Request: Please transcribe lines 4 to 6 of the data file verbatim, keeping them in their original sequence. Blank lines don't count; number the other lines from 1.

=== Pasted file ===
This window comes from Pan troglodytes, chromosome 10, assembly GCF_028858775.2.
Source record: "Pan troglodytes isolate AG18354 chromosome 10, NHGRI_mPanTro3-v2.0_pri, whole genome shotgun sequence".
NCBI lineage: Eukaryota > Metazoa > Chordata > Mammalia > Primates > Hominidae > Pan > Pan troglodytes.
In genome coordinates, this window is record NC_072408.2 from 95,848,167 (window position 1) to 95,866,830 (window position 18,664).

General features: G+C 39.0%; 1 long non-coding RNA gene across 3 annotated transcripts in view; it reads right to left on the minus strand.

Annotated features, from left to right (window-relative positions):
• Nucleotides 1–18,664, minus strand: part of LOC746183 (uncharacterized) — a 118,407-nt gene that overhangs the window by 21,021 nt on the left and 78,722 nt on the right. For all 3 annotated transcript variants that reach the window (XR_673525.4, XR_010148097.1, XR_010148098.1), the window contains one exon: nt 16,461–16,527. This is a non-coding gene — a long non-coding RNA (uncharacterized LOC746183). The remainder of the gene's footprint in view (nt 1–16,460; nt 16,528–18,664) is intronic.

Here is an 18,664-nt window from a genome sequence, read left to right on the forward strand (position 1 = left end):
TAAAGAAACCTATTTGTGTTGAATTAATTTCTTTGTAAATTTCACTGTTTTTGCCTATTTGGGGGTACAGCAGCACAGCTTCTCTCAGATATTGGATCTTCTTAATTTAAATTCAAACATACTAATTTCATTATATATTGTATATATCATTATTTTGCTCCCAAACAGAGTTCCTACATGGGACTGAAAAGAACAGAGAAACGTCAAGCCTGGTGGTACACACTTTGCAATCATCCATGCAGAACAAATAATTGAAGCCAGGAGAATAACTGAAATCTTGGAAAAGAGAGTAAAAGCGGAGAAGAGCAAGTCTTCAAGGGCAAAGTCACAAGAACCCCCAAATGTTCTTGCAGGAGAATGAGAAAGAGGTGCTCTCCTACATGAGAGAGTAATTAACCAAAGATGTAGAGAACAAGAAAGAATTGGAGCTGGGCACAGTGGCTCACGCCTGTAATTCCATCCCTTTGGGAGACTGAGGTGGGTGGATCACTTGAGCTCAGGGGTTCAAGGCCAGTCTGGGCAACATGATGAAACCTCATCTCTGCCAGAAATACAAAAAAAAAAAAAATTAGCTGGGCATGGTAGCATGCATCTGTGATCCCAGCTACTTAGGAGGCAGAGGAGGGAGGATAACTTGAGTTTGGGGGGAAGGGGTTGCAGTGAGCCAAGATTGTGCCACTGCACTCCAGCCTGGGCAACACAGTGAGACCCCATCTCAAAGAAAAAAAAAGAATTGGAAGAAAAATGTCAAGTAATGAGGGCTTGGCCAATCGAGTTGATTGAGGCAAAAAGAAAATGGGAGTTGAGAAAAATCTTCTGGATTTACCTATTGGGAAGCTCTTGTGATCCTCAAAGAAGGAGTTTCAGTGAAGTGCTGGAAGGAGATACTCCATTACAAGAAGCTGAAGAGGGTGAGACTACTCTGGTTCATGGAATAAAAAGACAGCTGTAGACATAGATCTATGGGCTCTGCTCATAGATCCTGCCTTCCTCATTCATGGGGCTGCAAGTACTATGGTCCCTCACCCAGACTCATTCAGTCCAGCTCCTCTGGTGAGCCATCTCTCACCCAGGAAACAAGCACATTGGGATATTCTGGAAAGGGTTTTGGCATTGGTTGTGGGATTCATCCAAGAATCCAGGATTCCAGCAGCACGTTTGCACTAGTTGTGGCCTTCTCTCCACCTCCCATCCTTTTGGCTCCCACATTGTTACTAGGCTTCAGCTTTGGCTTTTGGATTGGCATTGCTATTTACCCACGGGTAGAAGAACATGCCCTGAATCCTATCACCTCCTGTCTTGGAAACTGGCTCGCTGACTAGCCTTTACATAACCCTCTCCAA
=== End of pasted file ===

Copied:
In genome coordinates, this window is record NC_072408.2 from 95,848,167 (window position 1) to 95,866,830 (window position 18,664).

General features: G+C 39.0%; 1 long non-coding RNA gene across 3 annotated transcripts in view; it reads right to left on the minus strand.

Annotated features, from left to right (window-relative positions):